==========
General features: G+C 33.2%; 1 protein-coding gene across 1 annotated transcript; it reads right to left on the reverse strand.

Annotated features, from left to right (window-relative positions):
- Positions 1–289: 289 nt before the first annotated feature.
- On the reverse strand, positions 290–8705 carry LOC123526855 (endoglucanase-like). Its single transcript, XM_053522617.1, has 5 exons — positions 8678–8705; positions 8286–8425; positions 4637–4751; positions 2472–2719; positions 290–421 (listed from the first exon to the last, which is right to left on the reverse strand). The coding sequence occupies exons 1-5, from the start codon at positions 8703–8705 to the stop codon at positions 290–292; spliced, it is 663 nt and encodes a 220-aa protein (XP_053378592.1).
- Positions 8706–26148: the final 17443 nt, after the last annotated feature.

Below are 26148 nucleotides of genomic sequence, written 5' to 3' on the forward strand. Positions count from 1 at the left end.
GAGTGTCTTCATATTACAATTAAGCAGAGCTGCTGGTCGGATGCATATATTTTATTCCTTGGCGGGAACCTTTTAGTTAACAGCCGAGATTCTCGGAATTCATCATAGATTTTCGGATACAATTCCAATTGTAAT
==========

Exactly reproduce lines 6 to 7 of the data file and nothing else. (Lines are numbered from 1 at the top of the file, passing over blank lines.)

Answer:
Below are 26148 nucleotides of genomic sequence, written 5' to 3' on the forward strand. Positions count from 1 at the left end.
GAGTGTCTTCATATTACAATTAAGCAGAGCTGCTGGTCGGATGCATATATTTTATTCCTTGGCGGGAACCTTTTAGTTAACAGCCGAGATTCTCGGAATTCATCATAGATTTTCGGATACAATTCCAATTGTAAT